Definition for owing (2 of 2)
verb (used with object), owed, ow·ing.
verb (used without object), owed, ow·ing.
Origin of owe
Examples from the Web for owing
Owing to its popularity as a pet, it has spread across the Pacific to China.The Buddhist Business of Poaching Animals for Good Karma|Brendon Hong|December 28, 2014|DAILY BEAST
But owing to another experimental vaccine he received, its impossible to say whether the blood is what saved him.
Bloody as it is, Penny Dreadful is also rather beautiful, owing to some spectacular set design and spot-on horror imagery.‘Penny Dreadful’ Is a Shameless Orgy of Blood, Gore, and Scary Fun|Kevin Fallon|May 12, 2014|DAILY BEAST
Owing to a citizen protest, which moved the issue to district court, the vote has been postponed to April 2014.
The Soviets stopped setting off nukes at Nova Zembla after that, owing to international pressure.Pale Fire and the Cold War: Redefining Vladimir Nabokov’s Masterpiece|Michael Weiss|October 13, 2013|DAILY BEAST
Owing to circumstances, the eldest lad had to be sent to school at an early age.The Power of Womanhood, or Mothers and Sons|Ellice Hopkins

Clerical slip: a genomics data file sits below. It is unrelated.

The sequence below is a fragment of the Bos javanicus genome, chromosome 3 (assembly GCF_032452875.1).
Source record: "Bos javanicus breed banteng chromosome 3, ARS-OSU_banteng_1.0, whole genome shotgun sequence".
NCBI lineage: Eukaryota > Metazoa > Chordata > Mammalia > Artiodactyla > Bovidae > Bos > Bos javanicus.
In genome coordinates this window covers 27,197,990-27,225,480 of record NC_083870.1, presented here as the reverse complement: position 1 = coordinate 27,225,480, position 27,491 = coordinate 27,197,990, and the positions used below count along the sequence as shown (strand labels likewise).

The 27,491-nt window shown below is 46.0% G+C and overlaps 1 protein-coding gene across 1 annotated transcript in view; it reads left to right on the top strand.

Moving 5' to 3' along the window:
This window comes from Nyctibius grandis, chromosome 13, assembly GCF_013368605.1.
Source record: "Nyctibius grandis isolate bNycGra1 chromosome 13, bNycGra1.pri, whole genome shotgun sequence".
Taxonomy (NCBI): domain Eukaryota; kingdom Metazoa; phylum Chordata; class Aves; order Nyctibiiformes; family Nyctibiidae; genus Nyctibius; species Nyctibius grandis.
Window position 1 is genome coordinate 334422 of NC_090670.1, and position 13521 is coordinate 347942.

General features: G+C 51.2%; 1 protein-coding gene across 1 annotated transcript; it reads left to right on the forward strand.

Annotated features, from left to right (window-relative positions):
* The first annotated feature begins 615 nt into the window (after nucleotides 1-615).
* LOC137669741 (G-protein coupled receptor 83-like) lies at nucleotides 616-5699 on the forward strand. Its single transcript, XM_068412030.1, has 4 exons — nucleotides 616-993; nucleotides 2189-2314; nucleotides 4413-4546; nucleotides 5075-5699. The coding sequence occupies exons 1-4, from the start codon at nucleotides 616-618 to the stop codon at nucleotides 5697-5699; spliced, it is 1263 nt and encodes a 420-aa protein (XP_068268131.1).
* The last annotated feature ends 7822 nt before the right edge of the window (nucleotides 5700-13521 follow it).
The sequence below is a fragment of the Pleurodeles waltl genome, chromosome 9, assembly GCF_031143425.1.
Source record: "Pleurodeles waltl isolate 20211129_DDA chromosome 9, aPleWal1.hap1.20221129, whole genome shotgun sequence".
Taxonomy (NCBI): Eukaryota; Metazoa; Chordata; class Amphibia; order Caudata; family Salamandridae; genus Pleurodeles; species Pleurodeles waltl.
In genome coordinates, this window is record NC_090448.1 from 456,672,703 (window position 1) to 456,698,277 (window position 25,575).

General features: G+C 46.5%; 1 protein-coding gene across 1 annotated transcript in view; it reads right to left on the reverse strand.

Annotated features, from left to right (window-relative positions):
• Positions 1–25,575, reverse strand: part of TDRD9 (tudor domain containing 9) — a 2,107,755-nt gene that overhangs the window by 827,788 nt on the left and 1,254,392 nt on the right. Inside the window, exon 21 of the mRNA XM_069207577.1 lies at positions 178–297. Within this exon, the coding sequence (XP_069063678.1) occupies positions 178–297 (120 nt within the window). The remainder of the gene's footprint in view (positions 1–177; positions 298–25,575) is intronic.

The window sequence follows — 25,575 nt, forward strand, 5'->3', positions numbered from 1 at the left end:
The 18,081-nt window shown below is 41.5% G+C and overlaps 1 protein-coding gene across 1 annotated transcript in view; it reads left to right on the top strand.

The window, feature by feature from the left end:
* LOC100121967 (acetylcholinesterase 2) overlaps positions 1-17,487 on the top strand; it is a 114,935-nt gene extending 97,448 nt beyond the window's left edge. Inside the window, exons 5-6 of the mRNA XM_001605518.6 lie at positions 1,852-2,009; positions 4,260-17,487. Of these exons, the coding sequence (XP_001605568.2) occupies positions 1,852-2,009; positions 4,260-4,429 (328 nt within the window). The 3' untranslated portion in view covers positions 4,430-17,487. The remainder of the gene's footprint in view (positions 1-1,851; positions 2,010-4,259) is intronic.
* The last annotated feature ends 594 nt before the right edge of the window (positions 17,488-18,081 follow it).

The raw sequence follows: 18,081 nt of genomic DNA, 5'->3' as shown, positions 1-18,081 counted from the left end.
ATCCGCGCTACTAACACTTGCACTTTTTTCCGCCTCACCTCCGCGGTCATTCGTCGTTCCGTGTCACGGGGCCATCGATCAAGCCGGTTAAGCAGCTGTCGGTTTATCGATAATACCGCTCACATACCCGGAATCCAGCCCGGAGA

Chichester, however, had to be renounced, owing to the difficulty of residence.Hilda Lessways|Arnold Bennett
Both branches of the Lyric Club, in fact, came suddenly to grief, owing to a great misfortune which it is better not to recall.Forty Years of 'Spy'|Leslie Ward
Unfortunately her first appearance in London had to be postponed for a year owing to the fact of there being no vacancy.Carnival|Compton Mackenzie
Owing to its large size and rapid rotation, as has already been mentioned, Jupiter is very much flattened at the poles.The Story of the Solar System|George F. Chambers
British Dictionary definitions for owing (1 of 2)
British Dictionary definitions for owing (2 of 2)
verb (mainly tr)
Word Origin for owe
Word Origin and History for owing
Old English agan (past tense ahte) "to have, own," from Proto-Germanic *aiganan "to possess" (cf. Old Frisian aga, Old Norse eiga, Old High German eigan, Gothic aigan "to possess, have"), from PIE *aik- "to be master of, possess" (cf. Sanskrit ise "he owns," isah "owner, lord, ruler;" Avestan is- "riches," isvan- "well-off, rich").
Sense of "to have to repay" began in late Old English with the phrase agan to geldanne literally "to own to yield," which was used to translate Latin debere (earlier in Old English this would have been sceal "shall"); by late 12c. the phrase had been shortened to simply agan, and own (v.) took over this word's original sense.